By Te Karere



Te Ātiawa in Wellington is calling on the City Council to recognise a historical site that was once a European fortification.

During recent earthworks at the harbour end of Cuba Street, a remnant of a fort was found that once protected early settlers from local iwi.

According to this Māori cultural advisor, Mark Te One from Te Ātiawa says it’s a significant site for both Māori and Pākehā.

“The colonial history and the Māori history are intertwined and what we've found is a visual reminder of that relationship in its very early stages.”

Nearly 170 years ago, a European redoubt once stood here, but before the arrival of foreigners, Te One also says there were many Māori homes that stood here.

“What we have here is the junction between lots of former pā sites, in particular, Te Aro Pā, and Kumutoto Pā and Pipitea Pā which in most cases have disappeared, so a reminder that is attached to them is very important.”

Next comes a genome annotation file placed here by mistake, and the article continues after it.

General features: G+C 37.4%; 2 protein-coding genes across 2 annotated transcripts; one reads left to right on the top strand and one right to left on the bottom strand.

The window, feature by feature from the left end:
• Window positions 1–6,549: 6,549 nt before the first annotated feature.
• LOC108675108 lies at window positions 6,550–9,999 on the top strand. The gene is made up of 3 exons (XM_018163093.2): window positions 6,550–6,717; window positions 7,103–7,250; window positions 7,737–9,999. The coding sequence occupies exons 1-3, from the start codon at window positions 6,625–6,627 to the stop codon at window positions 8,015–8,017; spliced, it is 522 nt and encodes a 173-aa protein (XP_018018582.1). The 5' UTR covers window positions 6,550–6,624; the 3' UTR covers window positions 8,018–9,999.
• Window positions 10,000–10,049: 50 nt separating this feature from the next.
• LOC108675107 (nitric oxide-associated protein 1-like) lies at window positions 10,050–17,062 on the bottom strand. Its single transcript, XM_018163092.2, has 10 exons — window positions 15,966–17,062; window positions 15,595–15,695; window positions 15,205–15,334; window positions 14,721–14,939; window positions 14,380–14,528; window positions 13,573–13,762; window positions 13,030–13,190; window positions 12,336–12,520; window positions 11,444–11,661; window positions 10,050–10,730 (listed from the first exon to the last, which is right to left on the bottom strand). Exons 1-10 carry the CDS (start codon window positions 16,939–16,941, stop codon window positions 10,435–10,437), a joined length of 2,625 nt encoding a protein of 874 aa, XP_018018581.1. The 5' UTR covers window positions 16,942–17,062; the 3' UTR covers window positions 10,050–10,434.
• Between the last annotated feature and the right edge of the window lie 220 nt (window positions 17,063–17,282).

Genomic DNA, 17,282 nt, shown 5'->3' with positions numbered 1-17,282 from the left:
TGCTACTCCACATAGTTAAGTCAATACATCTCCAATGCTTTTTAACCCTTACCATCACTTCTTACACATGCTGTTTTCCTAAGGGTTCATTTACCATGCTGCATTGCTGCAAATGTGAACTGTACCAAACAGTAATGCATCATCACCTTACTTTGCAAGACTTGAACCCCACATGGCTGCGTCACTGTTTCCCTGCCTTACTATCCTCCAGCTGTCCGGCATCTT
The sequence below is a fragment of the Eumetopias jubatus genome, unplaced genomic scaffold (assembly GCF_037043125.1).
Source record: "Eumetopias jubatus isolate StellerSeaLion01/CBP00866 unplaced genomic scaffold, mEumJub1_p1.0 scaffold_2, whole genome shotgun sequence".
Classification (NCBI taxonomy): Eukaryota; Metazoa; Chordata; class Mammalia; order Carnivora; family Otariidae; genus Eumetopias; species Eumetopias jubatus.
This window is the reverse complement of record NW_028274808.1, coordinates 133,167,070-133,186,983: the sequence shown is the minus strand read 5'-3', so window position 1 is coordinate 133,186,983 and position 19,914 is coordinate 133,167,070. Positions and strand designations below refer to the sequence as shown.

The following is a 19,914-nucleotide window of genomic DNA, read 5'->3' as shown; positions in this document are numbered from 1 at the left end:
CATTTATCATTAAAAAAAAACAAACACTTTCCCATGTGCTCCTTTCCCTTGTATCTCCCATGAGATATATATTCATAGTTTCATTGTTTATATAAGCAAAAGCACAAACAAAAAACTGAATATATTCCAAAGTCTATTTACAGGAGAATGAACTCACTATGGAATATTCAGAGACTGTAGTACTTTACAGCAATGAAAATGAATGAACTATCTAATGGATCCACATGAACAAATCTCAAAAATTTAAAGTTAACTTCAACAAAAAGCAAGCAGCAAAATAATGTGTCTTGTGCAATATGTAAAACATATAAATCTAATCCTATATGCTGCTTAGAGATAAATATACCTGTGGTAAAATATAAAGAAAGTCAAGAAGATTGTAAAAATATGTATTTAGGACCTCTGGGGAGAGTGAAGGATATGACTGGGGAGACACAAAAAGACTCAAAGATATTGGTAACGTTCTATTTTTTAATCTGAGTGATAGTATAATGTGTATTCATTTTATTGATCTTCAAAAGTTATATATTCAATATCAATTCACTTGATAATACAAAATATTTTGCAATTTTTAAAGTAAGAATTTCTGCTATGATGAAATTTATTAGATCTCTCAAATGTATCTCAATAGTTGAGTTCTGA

Project Archaeologist, Andy Dodd adds it’s important for our history.

“It's an important element understanding past events that include written history, physical evidence and whakapapa.

Te one says this is a big project for Taranaki Whānui and the council to ensure that the history of this site won't be lost.

“We as iwi here are going to work with the council and hopefully create an area where we can recognise what was here in relation to today's environment.”

There's a lot of work ahead to preserve Wellington's history.

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